Because the COVID-19 pandemic has put fewer drivers on the road, there have been fewer reports of collisions with animals, and it’s possible there could be more deer on the road during mating season this fall.
That white-tailed tidbit popped up as the state, insurance companies and driver groups sounded a seasonal alarm: November typically is the peak time drivers should be careful of deer crossing roads.
As the sleek woods dwellers seek food and mate, they often dart suddenly into streets and roads, leaving drivers little time to brake.
The average white-tailed deer in the state of Delaware weighs around 130 pounds, Bucks can often push the 200-pound mark.
And that can do a lot of damage. AAA Mid-Atlantic notes the average claim submitted to AAA for a deer collision is often more than $4,000.
Out of 1,800 animal collisions reported to the Delaware State Police in 2019, 60 caused personal injuries and one resulted in a fatality.
The last three months of the year are especially dangerous for crossing dear because does are in rut during that time and because the days are shorter.
“Bucks are very single-minded in their pursuit of does during the rut, their mating season,” said Joe Rogerson, program manager with the Department of Natural Resources and Environmental Control, “If that pursuit takes a buck or doe across a roadway in front of your vehicle, that’s where they’re going to go, whether it’s Route 1 or a rural road.”
Last year the Delaware Office of Highway Safety reported 461 crashes in the month of November, double that of October and triple that of December.
Deer are most active from dusk till dawn.
November seems to be the most dangerous because mating season for white-tailed deer peaks from Nov. 10 to 20.
State Farm said Delaware drivers ranked 27 in the nation for animal collisions, according to its data between July 1,2019 and June 20, 2020.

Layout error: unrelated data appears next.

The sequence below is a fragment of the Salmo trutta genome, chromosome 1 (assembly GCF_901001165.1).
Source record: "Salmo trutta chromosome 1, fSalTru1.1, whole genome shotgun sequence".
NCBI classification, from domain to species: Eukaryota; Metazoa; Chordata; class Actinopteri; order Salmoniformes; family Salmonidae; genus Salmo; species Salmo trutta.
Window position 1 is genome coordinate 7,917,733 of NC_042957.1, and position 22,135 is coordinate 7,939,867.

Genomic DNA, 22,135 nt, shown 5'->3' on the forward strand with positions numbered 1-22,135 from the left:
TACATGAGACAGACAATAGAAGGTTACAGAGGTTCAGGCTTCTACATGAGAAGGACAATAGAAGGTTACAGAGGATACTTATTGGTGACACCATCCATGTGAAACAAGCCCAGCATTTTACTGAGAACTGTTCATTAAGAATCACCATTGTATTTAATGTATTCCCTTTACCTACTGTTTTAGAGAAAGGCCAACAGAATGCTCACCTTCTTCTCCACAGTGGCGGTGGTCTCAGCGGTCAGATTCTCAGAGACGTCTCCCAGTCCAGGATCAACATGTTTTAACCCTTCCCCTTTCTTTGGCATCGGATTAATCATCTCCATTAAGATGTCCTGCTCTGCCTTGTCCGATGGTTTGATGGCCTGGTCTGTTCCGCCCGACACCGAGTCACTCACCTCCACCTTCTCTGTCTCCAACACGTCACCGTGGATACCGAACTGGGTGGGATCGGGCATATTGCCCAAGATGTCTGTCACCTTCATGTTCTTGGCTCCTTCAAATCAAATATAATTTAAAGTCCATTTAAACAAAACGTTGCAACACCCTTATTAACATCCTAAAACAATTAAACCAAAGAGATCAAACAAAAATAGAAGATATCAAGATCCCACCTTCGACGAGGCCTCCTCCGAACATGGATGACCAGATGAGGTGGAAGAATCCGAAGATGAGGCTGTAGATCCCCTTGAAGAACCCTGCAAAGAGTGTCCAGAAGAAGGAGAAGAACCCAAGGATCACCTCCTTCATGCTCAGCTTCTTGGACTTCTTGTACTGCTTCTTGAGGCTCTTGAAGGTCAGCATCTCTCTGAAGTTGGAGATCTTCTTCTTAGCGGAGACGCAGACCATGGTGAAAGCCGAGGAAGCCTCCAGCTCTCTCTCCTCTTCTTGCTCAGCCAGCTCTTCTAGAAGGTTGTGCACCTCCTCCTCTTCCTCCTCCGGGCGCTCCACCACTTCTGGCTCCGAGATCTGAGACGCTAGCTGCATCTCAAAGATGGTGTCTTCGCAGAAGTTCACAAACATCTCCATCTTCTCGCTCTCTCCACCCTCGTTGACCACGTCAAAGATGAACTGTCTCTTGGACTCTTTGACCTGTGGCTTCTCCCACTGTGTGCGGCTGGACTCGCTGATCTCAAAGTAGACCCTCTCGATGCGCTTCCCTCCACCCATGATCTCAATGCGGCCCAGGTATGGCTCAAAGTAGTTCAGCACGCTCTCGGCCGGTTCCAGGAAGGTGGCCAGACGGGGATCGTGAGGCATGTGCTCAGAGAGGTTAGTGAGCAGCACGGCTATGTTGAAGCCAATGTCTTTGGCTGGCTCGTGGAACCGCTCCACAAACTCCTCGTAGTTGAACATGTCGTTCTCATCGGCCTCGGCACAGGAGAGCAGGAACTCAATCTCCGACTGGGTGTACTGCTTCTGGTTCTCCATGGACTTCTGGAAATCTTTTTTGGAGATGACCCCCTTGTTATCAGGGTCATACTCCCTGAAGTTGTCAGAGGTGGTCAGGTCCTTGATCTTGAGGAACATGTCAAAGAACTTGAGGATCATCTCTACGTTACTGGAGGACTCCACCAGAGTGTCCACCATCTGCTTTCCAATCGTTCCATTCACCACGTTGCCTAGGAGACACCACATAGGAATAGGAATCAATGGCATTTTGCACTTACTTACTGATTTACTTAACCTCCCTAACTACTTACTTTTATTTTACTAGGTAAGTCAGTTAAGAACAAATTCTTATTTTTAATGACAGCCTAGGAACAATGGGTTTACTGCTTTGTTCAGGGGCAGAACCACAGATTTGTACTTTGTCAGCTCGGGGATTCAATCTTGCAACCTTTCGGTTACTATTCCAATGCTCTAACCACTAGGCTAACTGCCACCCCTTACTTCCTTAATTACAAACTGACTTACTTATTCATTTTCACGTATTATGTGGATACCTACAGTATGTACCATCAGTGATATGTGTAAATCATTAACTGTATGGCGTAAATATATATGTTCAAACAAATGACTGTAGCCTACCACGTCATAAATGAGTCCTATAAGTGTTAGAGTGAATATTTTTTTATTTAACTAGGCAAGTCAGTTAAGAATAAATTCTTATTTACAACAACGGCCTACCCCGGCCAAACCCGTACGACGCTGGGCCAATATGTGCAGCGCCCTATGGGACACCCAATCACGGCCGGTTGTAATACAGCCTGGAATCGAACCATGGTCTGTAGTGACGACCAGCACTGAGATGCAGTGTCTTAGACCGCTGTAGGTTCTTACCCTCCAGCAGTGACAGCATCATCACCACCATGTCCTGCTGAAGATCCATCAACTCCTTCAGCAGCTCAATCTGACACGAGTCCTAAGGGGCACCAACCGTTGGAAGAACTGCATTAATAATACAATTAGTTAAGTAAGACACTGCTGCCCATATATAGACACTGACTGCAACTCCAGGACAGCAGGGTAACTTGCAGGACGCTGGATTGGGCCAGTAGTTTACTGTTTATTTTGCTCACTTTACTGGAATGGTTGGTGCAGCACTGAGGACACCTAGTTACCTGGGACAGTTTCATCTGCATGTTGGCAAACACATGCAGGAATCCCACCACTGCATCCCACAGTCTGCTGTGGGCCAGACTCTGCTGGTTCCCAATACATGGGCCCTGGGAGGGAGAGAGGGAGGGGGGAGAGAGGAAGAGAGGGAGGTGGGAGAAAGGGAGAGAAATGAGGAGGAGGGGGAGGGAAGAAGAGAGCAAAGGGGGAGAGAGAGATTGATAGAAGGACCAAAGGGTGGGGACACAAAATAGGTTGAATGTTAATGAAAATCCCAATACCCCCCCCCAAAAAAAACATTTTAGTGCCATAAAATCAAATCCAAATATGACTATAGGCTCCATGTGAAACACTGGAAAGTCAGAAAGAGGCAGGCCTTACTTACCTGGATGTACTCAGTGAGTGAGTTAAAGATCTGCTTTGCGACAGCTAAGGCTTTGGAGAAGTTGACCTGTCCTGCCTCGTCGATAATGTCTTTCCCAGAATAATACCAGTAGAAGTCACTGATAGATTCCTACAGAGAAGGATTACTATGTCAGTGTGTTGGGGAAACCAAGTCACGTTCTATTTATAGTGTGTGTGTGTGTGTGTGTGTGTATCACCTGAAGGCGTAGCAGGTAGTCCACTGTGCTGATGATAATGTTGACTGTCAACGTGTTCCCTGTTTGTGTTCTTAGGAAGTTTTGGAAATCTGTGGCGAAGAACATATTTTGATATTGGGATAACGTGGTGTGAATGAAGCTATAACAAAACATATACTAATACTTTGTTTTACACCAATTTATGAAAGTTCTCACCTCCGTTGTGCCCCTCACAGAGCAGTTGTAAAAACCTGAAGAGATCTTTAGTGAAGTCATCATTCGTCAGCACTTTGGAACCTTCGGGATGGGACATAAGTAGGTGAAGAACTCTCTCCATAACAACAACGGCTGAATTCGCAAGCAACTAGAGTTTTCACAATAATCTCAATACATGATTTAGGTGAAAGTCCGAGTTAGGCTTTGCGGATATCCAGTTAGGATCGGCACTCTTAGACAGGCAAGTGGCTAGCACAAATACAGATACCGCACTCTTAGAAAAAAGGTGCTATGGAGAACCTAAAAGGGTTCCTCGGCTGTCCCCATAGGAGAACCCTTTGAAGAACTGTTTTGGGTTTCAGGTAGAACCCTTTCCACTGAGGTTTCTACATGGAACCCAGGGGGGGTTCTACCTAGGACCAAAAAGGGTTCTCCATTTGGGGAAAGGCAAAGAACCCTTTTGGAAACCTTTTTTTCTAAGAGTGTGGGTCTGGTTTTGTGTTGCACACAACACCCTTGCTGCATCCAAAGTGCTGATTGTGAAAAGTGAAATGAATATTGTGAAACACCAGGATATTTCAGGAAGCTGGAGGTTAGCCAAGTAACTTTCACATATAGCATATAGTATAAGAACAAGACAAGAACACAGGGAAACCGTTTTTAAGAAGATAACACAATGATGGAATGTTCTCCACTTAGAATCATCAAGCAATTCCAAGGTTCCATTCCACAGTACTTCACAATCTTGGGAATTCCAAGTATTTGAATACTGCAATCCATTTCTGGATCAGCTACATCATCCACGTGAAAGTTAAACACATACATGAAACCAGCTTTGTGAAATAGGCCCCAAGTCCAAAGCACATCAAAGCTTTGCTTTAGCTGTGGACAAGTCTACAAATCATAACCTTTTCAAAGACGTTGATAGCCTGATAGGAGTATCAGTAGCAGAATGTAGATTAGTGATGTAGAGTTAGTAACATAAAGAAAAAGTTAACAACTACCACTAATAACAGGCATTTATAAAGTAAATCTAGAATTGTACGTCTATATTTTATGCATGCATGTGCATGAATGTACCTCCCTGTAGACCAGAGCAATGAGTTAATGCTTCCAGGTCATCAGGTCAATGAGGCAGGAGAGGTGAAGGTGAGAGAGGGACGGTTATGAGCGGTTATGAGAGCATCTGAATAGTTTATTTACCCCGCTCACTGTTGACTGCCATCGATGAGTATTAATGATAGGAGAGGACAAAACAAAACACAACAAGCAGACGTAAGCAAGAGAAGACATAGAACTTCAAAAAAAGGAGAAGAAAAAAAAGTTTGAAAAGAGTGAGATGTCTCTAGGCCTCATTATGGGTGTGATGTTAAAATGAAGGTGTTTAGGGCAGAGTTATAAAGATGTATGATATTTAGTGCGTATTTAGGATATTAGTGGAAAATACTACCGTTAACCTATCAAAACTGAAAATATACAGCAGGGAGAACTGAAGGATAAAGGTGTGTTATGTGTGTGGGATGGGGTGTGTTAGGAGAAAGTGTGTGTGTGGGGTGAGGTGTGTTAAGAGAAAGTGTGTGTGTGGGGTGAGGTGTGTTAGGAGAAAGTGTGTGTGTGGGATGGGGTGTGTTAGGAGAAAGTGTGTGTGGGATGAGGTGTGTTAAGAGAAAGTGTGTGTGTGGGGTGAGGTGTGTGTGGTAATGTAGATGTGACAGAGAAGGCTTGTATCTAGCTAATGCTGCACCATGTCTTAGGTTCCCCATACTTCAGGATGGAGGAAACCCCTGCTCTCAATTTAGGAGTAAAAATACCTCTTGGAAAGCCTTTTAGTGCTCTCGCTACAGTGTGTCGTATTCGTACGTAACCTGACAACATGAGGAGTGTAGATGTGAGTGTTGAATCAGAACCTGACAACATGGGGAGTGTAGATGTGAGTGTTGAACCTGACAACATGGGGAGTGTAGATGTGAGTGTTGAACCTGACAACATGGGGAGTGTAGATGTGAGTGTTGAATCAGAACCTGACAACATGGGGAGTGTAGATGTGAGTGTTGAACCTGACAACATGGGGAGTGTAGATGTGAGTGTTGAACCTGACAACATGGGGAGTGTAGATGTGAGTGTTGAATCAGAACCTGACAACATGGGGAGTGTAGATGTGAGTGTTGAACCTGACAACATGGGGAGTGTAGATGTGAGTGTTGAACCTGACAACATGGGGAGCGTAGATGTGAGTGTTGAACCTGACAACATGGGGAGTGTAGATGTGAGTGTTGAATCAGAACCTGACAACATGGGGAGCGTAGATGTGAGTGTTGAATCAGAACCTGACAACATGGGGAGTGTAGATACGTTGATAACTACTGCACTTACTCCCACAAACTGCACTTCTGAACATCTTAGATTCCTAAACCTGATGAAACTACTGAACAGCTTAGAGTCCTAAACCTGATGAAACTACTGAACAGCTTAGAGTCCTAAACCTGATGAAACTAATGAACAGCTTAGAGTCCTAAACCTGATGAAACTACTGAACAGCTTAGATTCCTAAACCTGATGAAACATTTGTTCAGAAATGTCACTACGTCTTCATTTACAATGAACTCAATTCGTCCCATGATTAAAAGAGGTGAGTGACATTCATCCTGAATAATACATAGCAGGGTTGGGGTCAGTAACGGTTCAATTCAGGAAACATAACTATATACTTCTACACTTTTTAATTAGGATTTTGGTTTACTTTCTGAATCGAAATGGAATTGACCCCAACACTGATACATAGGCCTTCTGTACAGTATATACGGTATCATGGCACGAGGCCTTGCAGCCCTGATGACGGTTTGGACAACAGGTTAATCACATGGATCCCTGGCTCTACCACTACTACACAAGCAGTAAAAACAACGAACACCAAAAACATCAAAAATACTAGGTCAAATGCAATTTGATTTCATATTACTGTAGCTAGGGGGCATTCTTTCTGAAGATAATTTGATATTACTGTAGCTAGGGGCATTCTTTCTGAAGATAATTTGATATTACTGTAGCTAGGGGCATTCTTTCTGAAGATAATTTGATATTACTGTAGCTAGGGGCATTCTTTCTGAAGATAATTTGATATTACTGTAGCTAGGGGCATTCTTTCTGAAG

Delawareans have a 1 in 109 chance to collide with an animal on a given year, according to the State Farm data.
The vast majority of animal collisions reported are with deer.
COVID, unsurprisingly, had an impact on these statistics as fewer people where driving during the spring peak of the U.S. pandemic lockdown.
“We saw a reduction of around 20% in driving patterns and collision claims in the months of March and April,” Paul said. “One of the things people started noticing is animals walking out and about more frequently.”
He was unsure how that will play out at the end of the year.
“Does this mean that the mating season could be more dangerous than usual because less deer has died in collisions?” Paul said. “Who knows?”
DNREC recommends following these tips to reduce the risks of animal collision:
- Attentive driving
- Always wear your seatbelt to reduce your risk of injury in a collision.
- Reduce speed at night, on curves and in bad weather.
- Switch to high beams when there is no oncoming traffic to better reflect the eyes of deer on or near the roadway and scan the sides of the road as well as what’s directly ahead.
- Watch for “Deer Crossing” signs marking commonly traveled areas on the road ahead. Slow down immediately and proceed with caution until past the crossing point.
- Deer usually travel in groups, so if you see one deer, there are likely to be others.
- Slow down and blow your horn with one long blast to frighten deer away. Do not rely on devices such as deer whistles, deer fences and reflectors to deter deer. They have not been proven to reduce deer-vehicle collisions.
- Do not swerve to miss a deer — brake and stay in your lane. Losing control of your vehicle, crossing into another lane, hitting an oncoming vehicle, or leaving the roadway and hitting another obstacle such as a tree or pole will likely be much more serious than hitting a deer.
- If you hit a deer, stop at the scene, get your car off the road if possible, turn on your vehicle hazard lights and call 911.